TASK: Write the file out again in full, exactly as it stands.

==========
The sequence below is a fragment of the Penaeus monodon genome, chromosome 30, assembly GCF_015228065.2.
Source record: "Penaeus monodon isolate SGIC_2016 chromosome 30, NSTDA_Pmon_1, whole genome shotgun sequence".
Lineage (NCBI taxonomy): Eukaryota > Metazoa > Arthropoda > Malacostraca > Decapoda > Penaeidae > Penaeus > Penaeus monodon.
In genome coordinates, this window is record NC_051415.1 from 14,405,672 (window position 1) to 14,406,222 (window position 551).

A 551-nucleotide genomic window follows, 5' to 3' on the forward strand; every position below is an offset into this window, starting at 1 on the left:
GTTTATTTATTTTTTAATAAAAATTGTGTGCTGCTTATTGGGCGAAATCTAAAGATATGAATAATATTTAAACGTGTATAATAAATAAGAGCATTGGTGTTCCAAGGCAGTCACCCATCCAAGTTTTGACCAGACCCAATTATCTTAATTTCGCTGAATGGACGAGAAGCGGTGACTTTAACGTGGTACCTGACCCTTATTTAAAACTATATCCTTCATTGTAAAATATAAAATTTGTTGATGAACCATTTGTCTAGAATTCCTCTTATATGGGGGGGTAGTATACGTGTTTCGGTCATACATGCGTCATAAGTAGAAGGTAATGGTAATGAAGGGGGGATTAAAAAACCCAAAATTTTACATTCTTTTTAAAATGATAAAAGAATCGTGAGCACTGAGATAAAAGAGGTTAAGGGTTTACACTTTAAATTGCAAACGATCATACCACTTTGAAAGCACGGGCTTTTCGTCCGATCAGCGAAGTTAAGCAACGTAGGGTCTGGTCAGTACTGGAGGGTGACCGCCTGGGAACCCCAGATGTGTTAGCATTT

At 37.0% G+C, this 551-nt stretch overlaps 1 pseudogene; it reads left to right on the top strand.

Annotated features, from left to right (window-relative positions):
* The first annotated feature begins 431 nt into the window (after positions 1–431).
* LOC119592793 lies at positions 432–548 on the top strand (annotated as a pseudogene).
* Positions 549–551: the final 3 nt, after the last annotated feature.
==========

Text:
The sequence below is a fragment of the Penaeus monodon genome, chromosome 30, assembly GCF_015228065.2.
Source record: "Penaeus monodon isolate SGIC_2016 chromosome 30, NSTDA_Pmon_1, whole genome shotgun sequence".
Lineage (NCBI taxonomy): Eukaryota > Metazoa > Arthropoda > Malacostraca > Decapoda > Penaeidae > Penaeus > Penaeus monodon.
In genome coordinates, this window is record NC_051415.1 from 14,405,672 (window position 1) to 14,406,222 (window position 551).

A 551-nucleotide genomic window follows, 5' to 3' on the forward strand; every position below is an offset into this window, starting at 1 on the left:
GTTTATTTATTTTTTAATAAAAATTGTGTGCTGCTTATTGGGCGAAATCTAAAGATATGAATAATATTTAAACGTGTATAATAAATAAGAGCATTGGTGTTCCAAGGCAGTCACCCATCCAAGTTTTGACCAGACCCAATTATCTTAATTTCGCTGAATGGACGAGAAGCGGTGACTTTAACGTGGTACCTGACCCTTATTTAAAACTATATCCTTCATTGTAAAATATAAAATTTGTTGATGAACCATTTGTCTAGAATTCCTCTTATATGGGGGGGTAGTATACGTGTTTCGGTCATACATGCGTCATAAGTAGAAGGTAATGGTAATGAAGGGGGGATTAAAAAACCCAAAATTTTACATTCTTTTTAAAATGATAAAAGAATCGTGAGCACTGAGATAAAAGAGGTTAAGGGTTTACACTTTAAATTGCAAACGATCATACCACTTTGAAAGCACGGGCTTTTCGTCCGATCAGCGAAGTTAAGCAACGTAGGGTCTGGTCAGTACTGGAGGGTGACCGCCTGGGAACCCCAGATGTGTTAGCATTT

At 37.0% G+C, this 551-nt stretch overlaps 1 pseudogene; it reads left to right on the top strand.

Annotated features, from left to right (window-relative positions):
* The first annotated feature begins 431 nt into the window (after positions 1–431).
* LOC119592793 lies at positions 432–548 on the top strand (annotated as a pseudogene).
* Positions 549–551: the final 3 nt, after the last annotated feature.